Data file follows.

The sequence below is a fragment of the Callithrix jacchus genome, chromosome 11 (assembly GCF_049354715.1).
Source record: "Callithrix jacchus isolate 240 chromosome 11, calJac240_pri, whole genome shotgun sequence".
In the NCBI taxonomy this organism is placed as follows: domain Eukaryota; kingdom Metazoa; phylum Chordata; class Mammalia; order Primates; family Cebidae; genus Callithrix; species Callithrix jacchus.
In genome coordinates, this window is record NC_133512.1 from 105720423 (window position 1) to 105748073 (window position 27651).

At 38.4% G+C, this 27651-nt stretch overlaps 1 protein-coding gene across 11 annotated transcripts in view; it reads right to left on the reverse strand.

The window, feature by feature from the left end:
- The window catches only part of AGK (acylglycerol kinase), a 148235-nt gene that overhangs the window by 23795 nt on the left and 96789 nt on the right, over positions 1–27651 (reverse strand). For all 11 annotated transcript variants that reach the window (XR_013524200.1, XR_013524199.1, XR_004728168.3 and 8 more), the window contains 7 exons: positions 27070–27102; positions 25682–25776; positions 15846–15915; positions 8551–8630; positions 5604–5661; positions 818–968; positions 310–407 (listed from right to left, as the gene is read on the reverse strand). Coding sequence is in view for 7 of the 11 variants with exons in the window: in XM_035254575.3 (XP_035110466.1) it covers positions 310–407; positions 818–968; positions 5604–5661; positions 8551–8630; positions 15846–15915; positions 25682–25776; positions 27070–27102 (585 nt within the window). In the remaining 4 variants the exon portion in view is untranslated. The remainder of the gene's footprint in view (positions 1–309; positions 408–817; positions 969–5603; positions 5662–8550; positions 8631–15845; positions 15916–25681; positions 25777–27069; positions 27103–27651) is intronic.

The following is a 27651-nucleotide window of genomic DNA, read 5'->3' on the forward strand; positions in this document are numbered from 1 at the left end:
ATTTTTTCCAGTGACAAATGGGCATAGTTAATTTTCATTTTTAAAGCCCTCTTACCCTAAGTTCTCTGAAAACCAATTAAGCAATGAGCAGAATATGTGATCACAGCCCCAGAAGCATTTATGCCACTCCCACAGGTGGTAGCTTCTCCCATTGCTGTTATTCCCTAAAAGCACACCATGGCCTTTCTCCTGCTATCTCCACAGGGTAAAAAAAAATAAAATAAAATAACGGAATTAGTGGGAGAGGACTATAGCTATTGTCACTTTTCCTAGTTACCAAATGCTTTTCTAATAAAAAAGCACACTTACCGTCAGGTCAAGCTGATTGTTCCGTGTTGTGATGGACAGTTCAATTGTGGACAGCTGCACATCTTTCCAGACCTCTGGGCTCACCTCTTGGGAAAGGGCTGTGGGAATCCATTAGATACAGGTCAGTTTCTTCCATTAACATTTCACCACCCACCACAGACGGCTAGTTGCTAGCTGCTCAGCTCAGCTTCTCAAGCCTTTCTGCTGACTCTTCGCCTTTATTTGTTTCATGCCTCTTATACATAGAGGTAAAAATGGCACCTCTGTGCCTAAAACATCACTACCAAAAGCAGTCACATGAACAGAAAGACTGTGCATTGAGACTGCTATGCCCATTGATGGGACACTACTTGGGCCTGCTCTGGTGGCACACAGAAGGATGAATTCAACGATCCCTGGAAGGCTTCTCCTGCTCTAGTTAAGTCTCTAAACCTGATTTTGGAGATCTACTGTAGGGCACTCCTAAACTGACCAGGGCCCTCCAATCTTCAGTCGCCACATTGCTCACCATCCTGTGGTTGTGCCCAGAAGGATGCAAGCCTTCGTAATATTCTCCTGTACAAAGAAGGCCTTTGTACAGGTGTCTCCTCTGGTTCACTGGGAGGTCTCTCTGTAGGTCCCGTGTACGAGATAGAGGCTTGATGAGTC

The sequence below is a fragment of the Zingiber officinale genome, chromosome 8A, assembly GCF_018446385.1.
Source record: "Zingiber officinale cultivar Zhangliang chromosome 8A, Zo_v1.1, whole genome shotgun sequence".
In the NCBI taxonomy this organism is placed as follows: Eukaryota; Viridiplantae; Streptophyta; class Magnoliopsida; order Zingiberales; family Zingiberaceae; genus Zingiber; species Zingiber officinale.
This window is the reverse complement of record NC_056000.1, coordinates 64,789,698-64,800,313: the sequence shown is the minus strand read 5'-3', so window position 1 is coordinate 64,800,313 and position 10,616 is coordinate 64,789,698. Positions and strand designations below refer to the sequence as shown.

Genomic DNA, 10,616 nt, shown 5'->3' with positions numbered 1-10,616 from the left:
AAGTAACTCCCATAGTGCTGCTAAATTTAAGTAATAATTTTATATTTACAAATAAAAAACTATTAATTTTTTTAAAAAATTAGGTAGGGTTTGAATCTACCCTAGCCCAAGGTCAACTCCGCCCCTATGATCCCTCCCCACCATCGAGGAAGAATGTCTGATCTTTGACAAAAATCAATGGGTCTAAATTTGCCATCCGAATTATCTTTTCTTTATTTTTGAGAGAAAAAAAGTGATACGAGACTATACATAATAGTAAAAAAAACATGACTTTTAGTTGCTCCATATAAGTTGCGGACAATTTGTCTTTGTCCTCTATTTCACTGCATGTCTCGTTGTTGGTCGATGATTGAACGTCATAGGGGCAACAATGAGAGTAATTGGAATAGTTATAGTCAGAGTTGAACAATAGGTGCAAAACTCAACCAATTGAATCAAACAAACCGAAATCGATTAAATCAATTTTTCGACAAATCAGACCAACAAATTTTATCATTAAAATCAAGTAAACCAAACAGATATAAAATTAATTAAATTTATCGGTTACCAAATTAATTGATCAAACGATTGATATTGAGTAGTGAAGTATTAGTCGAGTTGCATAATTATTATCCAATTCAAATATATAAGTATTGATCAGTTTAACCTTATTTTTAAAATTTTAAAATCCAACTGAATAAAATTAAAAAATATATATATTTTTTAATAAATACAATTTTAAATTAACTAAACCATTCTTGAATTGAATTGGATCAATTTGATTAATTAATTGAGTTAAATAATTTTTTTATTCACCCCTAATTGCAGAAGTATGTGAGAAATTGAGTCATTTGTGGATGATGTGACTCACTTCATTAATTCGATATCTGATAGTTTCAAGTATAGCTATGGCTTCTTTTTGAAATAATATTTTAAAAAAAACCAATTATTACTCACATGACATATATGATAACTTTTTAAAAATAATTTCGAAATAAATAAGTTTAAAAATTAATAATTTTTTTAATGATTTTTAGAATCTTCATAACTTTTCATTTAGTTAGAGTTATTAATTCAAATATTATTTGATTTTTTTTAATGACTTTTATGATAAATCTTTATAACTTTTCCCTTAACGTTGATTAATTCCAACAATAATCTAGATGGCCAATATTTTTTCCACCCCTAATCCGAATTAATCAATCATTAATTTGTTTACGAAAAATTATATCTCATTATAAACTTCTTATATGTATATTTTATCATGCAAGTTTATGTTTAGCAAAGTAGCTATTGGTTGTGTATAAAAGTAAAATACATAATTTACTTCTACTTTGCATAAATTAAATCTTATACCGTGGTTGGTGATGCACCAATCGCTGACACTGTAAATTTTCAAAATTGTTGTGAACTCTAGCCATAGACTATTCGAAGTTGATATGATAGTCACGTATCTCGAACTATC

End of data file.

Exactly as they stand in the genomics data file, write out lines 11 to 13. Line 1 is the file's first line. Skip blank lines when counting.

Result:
Source record: "Zingiber officinale cultivar Zhangliang chromosome 8A, Zo_v1.1, whole genome shotgun sequence".
In the NCBI taxonomy this organism is placed as follows: Eukaryota; Viridiplantae; Streptophyta; class Magnoliopsida; order Zingiberales; family Zingiberaceae; genus Zingiber; species Zingiber officinale.
This window is the reverse complement of record NC_056000.1, coordinates 64,789,698-64,800,313: the sequence shown is the minus strand read 5'-3', so window position 1 is coordinate 64,800,313 and position 10,616 is coordinate 64,789,698. Positions and strand designations below refer to the sequence as shown.